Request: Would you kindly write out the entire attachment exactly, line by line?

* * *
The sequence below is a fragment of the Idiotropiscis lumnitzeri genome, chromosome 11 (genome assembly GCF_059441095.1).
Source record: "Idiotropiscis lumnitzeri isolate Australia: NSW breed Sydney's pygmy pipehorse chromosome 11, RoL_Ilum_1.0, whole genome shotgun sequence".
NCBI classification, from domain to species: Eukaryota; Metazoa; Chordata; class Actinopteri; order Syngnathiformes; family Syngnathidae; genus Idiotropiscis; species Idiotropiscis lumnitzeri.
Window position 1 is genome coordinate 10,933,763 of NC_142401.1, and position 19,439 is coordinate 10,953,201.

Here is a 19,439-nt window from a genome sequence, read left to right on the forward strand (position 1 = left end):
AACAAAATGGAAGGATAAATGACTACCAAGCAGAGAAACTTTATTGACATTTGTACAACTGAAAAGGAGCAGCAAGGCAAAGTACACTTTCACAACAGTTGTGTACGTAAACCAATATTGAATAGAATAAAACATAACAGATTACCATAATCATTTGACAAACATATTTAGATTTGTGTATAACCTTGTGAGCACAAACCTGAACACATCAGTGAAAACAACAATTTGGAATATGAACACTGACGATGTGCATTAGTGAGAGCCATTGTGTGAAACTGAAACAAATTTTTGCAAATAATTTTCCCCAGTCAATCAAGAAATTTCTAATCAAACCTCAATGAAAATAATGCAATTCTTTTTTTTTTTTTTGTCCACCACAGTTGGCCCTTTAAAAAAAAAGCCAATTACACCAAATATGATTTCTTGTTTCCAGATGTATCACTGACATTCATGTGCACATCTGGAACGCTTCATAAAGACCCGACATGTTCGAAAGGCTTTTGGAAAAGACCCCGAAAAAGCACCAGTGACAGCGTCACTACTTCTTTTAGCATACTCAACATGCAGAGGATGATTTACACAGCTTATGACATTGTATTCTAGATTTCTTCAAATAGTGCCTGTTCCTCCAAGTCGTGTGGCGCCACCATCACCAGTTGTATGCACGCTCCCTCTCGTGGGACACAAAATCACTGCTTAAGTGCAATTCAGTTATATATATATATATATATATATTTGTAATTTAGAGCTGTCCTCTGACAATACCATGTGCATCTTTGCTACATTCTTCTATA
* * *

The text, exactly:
The sequence below is a fragment of the Idiotropiscis lumnitzeri genome, chromosome 11 (genome assembly GCF_059441095.1).
Source record: "Idiotropiscis lumnitzeri isolate Australia: NSW breed Sydney's pygmy pipehorse chromosome 11, RoL_Ilum_1.0, whole genome shotgun sequence".
NCBI classification, from domain to species: Eukaryota; Metazoa; Chordata; class Actinopteri; order Syngnathiformes; family Syngnathidae; genus Idiotropiscis; species Idiotropiscis lumnitzeri.
Window position 1 is genome coordinate 10,933,763 of NC_142401.1, and position 19,439 is coordinate 10,953,201.

Here is a 19,439-nt window from a genome sequence, read left to right on the forward strand (position 1 = left end):
AACAAAATGGAAGGATAAATGACTACCAAGCAGAGAAACTTTATTGACATTTGTACAACTGAAAAGGAGCAGCAAGGCAAAGTACACTTTCACAACAGTTGTGTACGTAAACCAATATTGAATAGAATAAAACATAACAGATTACCATAATCATTTGACAAACATATTTAGATTTGTGTATAACCTTGTGAGCACAAACCTGAACACATCAGTGAAAACAACAATTTGGAATATGAACACTGACGATGTGCATTAGTGAGAGCCATTGTGTGAAACTGAAACAAATTTTTGCAAATAATTTTCCCCAGTCAATCAAGAAATTTCTAATCAAACCTCAATGAAAATAATGCAATTCTTTTTTTTTTTTTTGTCCACCACAGTTGGCCCTTTAAAAAAAAAGCCAATTACACCAAATATGATTTCTTGTTTCCAGATGTATCACTGACATTCATGTGCACATCTGGAACGCTTCATAAAGACCCGACATGTTCGAAAGGCTTTTGGAAAAGACCCCGAAAAAGCACCAGTGACAGCGTCACTACTTCTTTTAGCATACTCAACATGCAGAGGATGATTTACACAGCTTATGACATTGTATTCTAGATTTCTTCAAATAGTGCCTGTTCCTCCAAGTCGTGTGGCGCCACCATCACCAGTTGTATGCACGCTCCCTCTCGTGGGACACAAAATCACTGCTTAAGTGCAATTCAGTTATATATATATATATATATATATTTGTAATTTAGAGCTGTCCTCTGACAATACCATGTGCATCTTTGCTACATTCTTCTATA